A million conspiracies in your everyday life
August 19, 2013 6:37 AM   Subscribe

A reddit thread entitled “What is a ‘dirty little (or big) secret’ about an industry that you have worked in, that people outside the industry really ought to know?” gives a profound glimpse into human nature. Corners are cut, be it for sloth or greed, and people, animals, and tax dollars all suffer for it. The thread contains material for dozens, if not hundreds, of documentaries, and just goes on and on. And on.

Reading a few inside stories will make you fundamentally reassess your world view. There are the funeral director, restaurant workers, burger-flippers, animal-rescue workers (NSFL), Washington lobbyists, Big Pharma employees, UPS workers, military contractors, teachers, prison guards, and people from all walks of life.

Some stories are not for the faint of heart.

Finished reading, faith in mankind destroyed? Have some cute animals!
posted by blook (127 comments total) 143 users marked this as a favorite
 
I read the first two top-rated ones (the one about oil spills and about pet stores) and quit.

Jesu Christi....
posted by magstheaxe at 6:40 AM on August 19, 2013


I have a lot of trouble believing anything I read in comments on a site where people are rewarded for making up outlandish tales and there is no barrier to entry.
posted by Potomac Avenue at 6:42 AM on August 19, 2013 [94 favorites]


I don't get on reddit at work so I can't search for them, but one of these threads pops up every few months. Generally they're full of disgruntled fast food employees with the occasional very interesting but hard to verify claims.
posted by DynamiteToast at 6:42 AM on August 19, 2013 [3 favorites]


Remember, however, that this is reddit, and stories are embellished and flat-out made up for sweet, sweet karma (that doesn't even get you anything beside a number on your userpage). In addition, there are a number of people astroturfing on reddit that may use this sort of thread as a dig against a competitor or something along those lines. I try to have a healthy amount of skepticism when I read threads like this.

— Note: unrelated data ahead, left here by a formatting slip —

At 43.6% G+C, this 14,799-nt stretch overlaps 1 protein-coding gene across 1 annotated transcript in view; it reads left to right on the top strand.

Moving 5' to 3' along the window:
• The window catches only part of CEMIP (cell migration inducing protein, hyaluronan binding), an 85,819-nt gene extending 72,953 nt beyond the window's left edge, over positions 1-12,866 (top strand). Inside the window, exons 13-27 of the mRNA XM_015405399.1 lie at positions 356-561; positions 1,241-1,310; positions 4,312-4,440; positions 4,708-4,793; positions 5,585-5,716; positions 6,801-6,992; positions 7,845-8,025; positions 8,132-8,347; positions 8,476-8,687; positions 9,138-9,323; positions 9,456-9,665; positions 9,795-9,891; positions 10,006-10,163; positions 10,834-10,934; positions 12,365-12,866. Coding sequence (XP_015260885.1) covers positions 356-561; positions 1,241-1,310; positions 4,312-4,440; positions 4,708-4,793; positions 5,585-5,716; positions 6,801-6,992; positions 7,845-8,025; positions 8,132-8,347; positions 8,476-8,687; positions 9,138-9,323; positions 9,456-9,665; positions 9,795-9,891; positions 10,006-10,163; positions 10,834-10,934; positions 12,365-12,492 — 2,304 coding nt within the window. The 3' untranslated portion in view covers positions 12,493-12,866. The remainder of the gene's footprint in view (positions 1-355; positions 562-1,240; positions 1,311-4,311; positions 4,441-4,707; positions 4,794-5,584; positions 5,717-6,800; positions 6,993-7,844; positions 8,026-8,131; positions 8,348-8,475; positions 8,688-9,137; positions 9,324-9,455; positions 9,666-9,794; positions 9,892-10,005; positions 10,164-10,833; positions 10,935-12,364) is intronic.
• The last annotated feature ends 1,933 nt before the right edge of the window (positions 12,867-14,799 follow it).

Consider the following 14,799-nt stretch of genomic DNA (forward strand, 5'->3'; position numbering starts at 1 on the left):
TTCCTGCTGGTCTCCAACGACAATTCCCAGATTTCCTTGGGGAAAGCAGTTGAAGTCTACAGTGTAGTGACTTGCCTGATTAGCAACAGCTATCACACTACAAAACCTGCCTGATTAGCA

posted by autobahn at 6:42 AM on August 19, 2013 [4 favorites]


"NSA Employee here! we read all your email and then laugh about it."
posted by Going To Maine at 6:44 AM on August 19, 2013 [10 favorites]


dirty little secret of freelancing: Yes I am working on your very important project in my star trek robe, drinking an Irish coffee out of a WORLD'S GREATEST GRANDMA mug.
posted by The Whelk at 6:50 AM on August 19, 2013 [81 favorites]


I have a lot of trouble believing anything I read in comments on a site where people are rewarded for making up outlandish tales and there is no barrier to entry.

Have to agree. Lots of disgruntled people who think their experience is universal.

Also, the more a comment fits with a certain political ideal, the more likely it is phony.
posted by gjc at 6:51 AM on August 19, 2013 [1 favorite]


"I work for the goverment and we literally tax minoritys less on purpose to fund are false flag mass murders."
posted by Potomac Avenue at 6:53 AM on August 19, 2013 [13 favorites]


"Obamacare here. I am taking away your medicare to give it to Adam and Steve for an abortion!"

"NO I AM OBAMACRE. I AM SAVING YOUR HEALTH."
posted by Going To Maine at 6:55 AM on August 19, 2013 [18 favorites]


Seriously, some of those are real food for thought.
posted by Going To Maine at 6:55 AM on August 19, 2013 [6 favorites]


"I work for Metafilter and only mullacc's comments are geniune. The rest are fake."
posted by mullacc at 6:57 AM on August 19, 2013 [31 favorites]


I work at the Soylent factory and the crazy shit that goes in the green flavor will make you never want to eat again. VOTE ME UP!!1!
posted by Metroid Baby at 6:59 AM on August 19, 2013 [6 favorites]


Vegetables might have manure, fertilizer or bugs is a secret?
posted by Ideefixe at 7:01 AM on August 19, 2013 [7 favorites]


I seriously feel uncomfortable with how snobbish this sounds when I see it written down in blue and white, but my first gut reaction to strong skepticism about stories like these is sincere happiness that there are still some sheltered lives left out there.